Using a thought experiment to solve a DIY problem

Using a thought experiment to solve a DIY problem is a great approach that leads to creative results and a good mental workout.

Disassembled Pelikan Level 5 with tools
Disassembled Pelikan Level 5 with tools

What is a thought experiment?

Okay, everyone, bear with me here. What I describe in this post only vaguely resembles the scientific definitions of thought experiments. However, there are similarities.

Define a thought experiment

According to Wikipedia, a thought experiment is:

...a device with which one performs an intentional, structured process of intellectual deliberation in order to speculate, within a specifiable problem domain, about potential consequents (or antecedents) for a designated antecedent (or consequent).

Crystal clear, right? Well, not to me. Let me put it into my jargon for you. According to Tom, a thought experiment is:

...a mental process you use to develop a solution to a DIY project using your knowledge of how things work and what objects you have ​on hand or can get.

Now that's better! Apologies to philosophers, psychologists and others if I've given an essential element of your world short shrift. Purely unintentional.

How does a thought experiment help with a DIY task or project?

The inspiration for this article is two-fold. In an earlier post about Project Books, I took a rough stab at thinking through and designing a solution for a project. If nothing else, it was a start. The second inspiration came late last week while researching how to repair a Pelikan Level 5 fountain pen. A short-lived futuristic pen, the Pelikan has a unique filling system that was not working. Unlike my other fountain pens, the Level 5 did not offer any easy, visible means of taking it apart, meaning research was in order.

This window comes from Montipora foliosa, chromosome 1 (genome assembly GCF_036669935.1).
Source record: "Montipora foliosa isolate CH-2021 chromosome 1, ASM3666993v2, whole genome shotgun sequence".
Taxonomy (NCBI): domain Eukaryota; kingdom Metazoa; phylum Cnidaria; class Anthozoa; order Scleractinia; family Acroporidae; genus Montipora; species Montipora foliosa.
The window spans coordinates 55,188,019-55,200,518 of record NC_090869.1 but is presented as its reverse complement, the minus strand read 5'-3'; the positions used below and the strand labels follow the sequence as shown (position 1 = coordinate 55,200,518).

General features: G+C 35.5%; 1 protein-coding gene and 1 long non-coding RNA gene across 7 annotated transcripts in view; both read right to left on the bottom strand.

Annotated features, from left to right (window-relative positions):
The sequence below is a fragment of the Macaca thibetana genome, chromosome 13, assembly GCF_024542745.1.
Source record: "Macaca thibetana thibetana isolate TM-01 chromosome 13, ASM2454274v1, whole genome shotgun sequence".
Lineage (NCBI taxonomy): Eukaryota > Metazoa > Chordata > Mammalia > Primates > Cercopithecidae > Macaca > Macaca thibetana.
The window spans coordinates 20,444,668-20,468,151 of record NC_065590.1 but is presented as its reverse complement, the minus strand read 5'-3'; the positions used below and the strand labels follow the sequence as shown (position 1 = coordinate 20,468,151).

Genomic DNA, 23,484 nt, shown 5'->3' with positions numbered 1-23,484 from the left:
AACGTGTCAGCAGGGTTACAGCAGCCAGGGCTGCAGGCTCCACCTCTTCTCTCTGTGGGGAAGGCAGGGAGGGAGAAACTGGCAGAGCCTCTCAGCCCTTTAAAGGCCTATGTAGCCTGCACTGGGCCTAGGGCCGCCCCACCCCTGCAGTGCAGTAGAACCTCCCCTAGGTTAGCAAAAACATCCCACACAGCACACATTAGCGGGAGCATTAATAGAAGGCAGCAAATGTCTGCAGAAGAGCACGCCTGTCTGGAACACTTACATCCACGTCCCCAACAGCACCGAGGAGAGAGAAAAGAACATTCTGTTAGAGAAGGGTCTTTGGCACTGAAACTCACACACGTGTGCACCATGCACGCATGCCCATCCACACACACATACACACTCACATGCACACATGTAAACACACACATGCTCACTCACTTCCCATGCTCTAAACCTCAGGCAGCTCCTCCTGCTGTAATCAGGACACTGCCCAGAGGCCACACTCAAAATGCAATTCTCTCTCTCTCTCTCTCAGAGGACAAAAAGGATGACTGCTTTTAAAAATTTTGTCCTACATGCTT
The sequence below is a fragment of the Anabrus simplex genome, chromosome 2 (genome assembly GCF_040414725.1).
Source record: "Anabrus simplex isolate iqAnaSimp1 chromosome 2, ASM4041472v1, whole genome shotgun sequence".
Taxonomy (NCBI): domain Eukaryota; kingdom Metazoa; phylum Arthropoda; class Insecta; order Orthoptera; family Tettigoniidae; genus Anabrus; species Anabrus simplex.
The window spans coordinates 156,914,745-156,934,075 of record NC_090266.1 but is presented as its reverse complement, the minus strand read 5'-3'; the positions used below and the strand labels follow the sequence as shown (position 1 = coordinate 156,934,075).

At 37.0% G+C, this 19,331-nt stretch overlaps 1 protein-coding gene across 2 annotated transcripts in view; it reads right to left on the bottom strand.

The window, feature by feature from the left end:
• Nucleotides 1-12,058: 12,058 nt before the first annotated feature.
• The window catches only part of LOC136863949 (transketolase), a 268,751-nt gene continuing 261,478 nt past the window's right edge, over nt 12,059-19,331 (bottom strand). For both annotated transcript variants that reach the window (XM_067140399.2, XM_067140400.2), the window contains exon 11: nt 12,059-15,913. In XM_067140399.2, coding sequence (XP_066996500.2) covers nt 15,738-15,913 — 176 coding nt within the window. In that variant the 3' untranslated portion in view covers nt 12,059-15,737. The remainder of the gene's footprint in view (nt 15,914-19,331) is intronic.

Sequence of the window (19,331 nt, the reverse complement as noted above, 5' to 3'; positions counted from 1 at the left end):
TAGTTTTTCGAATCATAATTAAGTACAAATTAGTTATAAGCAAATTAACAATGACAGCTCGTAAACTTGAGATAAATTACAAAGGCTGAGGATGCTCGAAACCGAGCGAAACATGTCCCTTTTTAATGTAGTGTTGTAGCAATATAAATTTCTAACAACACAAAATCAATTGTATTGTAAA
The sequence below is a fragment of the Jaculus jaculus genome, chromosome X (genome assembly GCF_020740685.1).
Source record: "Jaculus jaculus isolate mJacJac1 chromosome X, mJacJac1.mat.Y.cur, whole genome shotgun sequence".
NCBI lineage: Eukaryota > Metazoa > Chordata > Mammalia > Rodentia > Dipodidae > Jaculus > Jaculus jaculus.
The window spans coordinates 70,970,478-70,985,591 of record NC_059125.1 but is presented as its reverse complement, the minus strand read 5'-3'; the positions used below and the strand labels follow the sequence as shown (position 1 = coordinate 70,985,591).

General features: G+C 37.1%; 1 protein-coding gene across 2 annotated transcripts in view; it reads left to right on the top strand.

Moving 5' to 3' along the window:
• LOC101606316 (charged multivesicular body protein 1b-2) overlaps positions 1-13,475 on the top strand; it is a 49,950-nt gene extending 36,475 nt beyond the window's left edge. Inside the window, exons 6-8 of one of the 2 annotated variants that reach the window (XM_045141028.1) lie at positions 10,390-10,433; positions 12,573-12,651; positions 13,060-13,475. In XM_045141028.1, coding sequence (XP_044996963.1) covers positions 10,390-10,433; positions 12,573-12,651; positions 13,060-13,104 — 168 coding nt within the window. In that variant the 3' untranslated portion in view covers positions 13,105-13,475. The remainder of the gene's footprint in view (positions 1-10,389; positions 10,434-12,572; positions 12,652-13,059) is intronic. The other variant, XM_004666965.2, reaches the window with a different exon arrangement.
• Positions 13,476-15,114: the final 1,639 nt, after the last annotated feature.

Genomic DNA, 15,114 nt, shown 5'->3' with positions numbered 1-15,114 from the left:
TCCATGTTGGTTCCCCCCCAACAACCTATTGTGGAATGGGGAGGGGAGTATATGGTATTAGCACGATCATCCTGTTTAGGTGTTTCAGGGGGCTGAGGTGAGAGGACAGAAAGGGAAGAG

Exploded parts diagram or maintenance instructions

Regular readers will recall my advice to seek out exploded parts diagrams for the devices and products they own and want to repair or maintain. What, you don't remember? Well, that means there will be quizzes in the future. Unannounced, of course, to ramp up the tension... Nah, then I'd have to grade them, fill out a report card, blah, blah, blah.

Anyway, the user manual for my pen is what I affectionately refer to as POS. To some, this stands for Point of Sale, but in this case, it stands for Piece of Sh#@. In other words, it was worthless. So, I started an internet search for maintenance instructions and diagrams.

While I did not find any diagrams, I did find an excellent post on a German site, The post was complete enough to guide me through disassembly and cleaning the pen.

Am I ever going to get to the point?